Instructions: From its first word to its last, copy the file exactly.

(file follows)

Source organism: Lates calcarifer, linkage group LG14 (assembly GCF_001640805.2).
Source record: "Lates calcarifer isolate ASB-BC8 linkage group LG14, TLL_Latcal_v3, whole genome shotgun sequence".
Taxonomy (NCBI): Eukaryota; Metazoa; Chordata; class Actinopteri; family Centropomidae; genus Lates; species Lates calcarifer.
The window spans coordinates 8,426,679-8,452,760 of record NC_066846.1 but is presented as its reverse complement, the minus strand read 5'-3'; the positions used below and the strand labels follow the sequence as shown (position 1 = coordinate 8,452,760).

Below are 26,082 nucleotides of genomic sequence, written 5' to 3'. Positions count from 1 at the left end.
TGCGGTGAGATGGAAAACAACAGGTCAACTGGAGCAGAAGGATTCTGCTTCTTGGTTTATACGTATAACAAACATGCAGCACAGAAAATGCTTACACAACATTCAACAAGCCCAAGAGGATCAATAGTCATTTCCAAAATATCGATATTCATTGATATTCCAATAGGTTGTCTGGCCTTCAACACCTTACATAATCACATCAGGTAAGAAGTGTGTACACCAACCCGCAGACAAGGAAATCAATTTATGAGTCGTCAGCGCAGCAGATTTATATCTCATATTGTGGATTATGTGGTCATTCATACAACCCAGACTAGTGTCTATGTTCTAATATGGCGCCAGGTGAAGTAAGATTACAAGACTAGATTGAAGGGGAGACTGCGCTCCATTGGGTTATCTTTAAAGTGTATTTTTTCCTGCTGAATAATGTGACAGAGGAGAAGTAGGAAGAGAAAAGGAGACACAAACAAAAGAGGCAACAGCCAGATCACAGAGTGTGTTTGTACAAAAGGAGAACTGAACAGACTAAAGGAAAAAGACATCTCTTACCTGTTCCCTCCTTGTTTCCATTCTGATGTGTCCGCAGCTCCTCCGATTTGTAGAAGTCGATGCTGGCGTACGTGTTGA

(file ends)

Source organism: Lates calcarifer, linkage group LG14 (assembly GCF_001640805.2).
Source record: "Lates calcarifer isolate ASB-BC8 linkage group LG14, TLL_Latcal_v3, whole genome shotgun sequence".
Taxonomy (NCBI): Eukaryota; Metazoa; Chordata; class Actinopteri; family Centropomidae; genus Lates; species Lates calcarifer.
The window spans coordinates 8,426,679-8,452,760 of record NC_066846.1 but is presented as its reverse complement, the minus strand read 5'-3'; the positions used below and the strand labels follow the sequence as shown (position 1 = coordinate 8,452,760).

Below are 26,082 nucleotides of genomic sequence, written 5' to 3'. Positions count from 1 at the left end.
TGCGGTGAGATGGAAAACAACAGGTCAACTGGAGCAGAAGGATTCTGCTTCTTGGTTTATACGTATAACAAACATGCAGCACAGAAAATGCTTACACAACATTCAACAAGCCCAAGAGGATCAATAGTCATTTCCAAAATATCGATATTCATTGATATTCCAATAGGTTGTCTGGCCTTCAACACCTTACATAATCACATCAGGTAAGAAGTGTGTACACCAACCCGCAGACAAGGAAATCAATTTATGAGTCGTCAGCGCAGCAGATTTATATCTCATATTGTGGATTATGTGGTCATTCATACAACCCAGACTAGTGTCTATGTTCTAATATGGCGCCAGGTGAAGTAAGATTACAAGACTAGATTGAAGGGGAGACTGCGCTCCATTGGGTTATCTTTAAAGTGTATTTTTTCCTGCTGAATAATGTGACAGAGGAGAAGTAGGAAGAGAAAAGGAGACACAAACAAAAGAGGCAACAGCCAGATCACAGAGTGTGTTTGTACAAAAGGAGAACTGAACAGACTAAAGGAAAAAGACATCTCTTACCTGTTCCCTCCTTGTTTCCATTCTGATGTGTCCGCAGCTCCTCCGATTTGTAGAAGTCGATGCTGGCGTACGTGTTGA